• ⁠People seem to have a good balance of wanting to work hard but also have fun. Doesn’t seem as strictly academic focused as JHU and at the same time, the greek life scene isn’t overbearing.

• ⁠Great dorms (I like the ease of getting program-themed houses like all women housing)

• ⁠Ivy League resources

Cons

• ⁠Around 23k per year including indirect costs (fortunately not a huge deal, though)

• ⁠Farthest from home / remote location makes it challenging to travel there

• ⁠Very poor mental health facilities

• ⁠Extremely stressful culture due to grading system (according to my interviewer + friends on campus)

• ⁠Their neuroscience program is pretty focused on biology as opposed to the psychological aspect which I’m more interested in

  • Although the med school matriculation rate is pretty good, there aren’t many clinical volunteering opportunities so I’d have to spend my summers doing that which is a bit limiting/stressful

UPenn
Pros

• ⁠17k per year including indirect costs

• ⁠Very close to home so I could see my family when I need to

• Very strong religious/cultural community at Penn (active clubs for both of them) compared to the other 2 schools

• ⁠I really like their emphasis on interdisciplinary studies. The Neuroscience major is probably the most flexible out of the three schools. There’s a unique computational neuroscience minor, I’d benefit from entrepreneurship resources at Wharton should I go down that route, and there’s also journalistic writing minors!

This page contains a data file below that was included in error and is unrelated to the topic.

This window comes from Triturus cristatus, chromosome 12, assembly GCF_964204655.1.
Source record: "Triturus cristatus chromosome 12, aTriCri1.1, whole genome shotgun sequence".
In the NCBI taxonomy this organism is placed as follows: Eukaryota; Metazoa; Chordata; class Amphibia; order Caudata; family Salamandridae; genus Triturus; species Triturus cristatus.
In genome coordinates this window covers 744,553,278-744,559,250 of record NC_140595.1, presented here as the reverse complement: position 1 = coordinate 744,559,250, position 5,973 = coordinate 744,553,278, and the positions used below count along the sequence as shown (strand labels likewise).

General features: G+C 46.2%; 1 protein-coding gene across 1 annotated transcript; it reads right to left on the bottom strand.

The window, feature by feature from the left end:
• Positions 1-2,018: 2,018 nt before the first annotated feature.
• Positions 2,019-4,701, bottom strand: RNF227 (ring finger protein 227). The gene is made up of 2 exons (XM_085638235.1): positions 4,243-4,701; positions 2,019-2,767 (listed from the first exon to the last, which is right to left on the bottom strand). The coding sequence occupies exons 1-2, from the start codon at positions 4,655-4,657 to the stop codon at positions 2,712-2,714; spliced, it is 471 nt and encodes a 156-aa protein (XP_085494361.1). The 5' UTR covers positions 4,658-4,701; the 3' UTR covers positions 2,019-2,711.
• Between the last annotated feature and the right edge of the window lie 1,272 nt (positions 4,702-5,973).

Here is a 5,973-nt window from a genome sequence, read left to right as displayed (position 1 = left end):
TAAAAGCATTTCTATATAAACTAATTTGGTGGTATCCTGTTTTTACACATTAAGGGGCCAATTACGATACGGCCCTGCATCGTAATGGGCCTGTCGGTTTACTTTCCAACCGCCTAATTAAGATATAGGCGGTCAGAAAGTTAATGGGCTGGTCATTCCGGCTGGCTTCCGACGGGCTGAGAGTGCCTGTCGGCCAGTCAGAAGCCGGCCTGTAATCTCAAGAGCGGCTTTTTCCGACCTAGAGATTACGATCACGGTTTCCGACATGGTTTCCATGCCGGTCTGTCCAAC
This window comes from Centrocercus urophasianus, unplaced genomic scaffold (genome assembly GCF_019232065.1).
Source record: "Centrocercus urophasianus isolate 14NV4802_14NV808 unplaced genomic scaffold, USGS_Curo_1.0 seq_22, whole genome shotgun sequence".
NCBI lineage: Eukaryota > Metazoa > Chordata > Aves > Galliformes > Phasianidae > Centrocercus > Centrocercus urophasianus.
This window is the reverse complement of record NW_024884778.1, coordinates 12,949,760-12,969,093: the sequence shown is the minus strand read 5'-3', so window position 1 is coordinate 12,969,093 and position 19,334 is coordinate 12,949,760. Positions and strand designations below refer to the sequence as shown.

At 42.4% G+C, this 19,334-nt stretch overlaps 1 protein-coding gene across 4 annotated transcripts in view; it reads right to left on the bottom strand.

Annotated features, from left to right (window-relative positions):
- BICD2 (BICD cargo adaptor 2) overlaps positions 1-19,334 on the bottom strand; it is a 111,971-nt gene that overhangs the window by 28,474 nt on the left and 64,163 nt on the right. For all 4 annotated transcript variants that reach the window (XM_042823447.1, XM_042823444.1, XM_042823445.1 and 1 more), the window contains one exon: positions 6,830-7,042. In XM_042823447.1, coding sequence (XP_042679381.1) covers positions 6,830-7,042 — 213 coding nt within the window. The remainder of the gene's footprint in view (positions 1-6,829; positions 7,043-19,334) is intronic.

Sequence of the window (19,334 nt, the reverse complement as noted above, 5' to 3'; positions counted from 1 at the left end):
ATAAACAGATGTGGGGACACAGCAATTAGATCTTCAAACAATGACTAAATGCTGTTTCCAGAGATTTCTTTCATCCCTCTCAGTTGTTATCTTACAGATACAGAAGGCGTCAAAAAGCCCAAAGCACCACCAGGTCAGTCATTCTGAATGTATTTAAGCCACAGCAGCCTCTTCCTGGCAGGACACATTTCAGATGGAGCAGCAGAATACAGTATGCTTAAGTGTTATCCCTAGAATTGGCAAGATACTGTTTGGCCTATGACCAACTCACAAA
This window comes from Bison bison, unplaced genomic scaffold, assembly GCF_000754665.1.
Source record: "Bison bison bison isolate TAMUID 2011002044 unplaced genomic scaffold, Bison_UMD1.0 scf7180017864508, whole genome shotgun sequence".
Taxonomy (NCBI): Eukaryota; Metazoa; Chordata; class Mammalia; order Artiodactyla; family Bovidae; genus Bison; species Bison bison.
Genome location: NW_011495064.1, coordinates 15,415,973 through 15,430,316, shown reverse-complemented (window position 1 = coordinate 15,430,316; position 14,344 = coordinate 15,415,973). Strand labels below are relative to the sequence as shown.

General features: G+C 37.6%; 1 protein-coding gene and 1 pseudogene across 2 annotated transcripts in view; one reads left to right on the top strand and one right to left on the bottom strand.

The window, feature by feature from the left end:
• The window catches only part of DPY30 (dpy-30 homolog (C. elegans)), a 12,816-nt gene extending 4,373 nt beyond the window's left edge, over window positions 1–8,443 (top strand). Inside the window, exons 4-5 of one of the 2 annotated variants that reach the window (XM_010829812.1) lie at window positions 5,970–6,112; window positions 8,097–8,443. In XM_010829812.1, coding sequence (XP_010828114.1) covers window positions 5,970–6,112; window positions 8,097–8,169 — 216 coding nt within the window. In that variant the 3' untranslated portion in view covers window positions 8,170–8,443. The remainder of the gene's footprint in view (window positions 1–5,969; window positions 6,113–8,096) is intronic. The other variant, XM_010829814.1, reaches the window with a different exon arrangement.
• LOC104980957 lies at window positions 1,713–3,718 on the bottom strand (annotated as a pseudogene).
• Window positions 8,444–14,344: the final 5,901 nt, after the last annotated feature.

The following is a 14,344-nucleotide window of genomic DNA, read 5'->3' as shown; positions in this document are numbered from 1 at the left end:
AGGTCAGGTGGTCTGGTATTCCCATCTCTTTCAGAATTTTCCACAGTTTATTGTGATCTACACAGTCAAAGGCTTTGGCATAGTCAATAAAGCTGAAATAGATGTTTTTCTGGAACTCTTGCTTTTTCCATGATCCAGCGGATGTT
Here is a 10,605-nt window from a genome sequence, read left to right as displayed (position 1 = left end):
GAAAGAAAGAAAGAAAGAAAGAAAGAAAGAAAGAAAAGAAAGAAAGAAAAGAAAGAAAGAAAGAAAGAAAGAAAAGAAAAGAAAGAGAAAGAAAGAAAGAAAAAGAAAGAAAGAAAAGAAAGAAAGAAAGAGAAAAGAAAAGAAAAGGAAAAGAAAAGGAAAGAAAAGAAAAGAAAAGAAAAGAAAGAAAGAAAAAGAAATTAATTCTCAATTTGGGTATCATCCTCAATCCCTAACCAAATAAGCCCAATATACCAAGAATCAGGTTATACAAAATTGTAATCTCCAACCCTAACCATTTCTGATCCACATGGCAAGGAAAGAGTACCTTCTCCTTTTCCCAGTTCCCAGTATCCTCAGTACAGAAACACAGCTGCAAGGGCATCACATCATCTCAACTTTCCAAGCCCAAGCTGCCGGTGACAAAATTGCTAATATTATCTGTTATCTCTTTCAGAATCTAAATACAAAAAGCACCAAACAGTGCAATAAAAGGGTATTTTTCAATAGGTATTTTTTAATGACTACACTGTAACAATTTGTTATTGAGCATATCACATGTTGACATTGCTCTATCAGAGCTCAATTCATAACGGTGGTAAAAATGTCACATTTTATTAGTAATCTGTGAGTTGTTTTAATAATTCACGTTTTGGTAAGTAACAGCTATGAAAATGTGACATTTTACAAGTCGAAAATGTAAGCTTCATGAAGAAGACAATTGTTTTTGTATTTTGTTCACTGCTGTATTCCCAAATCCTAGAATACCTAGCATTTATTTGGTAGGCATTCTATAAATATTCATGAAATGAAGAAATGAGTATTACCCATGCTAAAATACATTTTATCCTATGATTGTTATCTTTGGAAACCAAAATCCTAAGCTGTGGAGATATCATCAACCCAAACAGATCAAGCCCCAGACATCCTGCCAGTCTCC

• ⁠Ivy League resources + probably the most “prestigious” school (I know prestige shouldn’t matter but still)

• ⁠just like Cornell, should I decide to change my major from Neuro there’s a lot I could do

• ⁠Really strong pre-med opportunities (tons of hospitals in Philly, med school right on campus) but also a lot of other extracurriculars/majors/support should I choose to switch out of that

• ⁠Guaranteed Benjamin Franklin Scholars program – kinda interested in the humanities + it would give me a tight knit community

• ⁠Located in Philly so there’s a lot to do

Cons

• ⁠I’m a bit of an introvert. I’ve heard Penn is a very extroverted school. On one hand that’s nice because it would challenge me, but I think I’d also be very uncomfortable compared to a place like Hopkins.

• ⁠I don’t like partying + don’t drink + am not planning on doing Greek life which apparently the social scene revolves around

• ⁠I haven’t really connected with the other CO 2025 students well. Ngl, they seem a lot less friendly than the people at Cornell and Hopkins.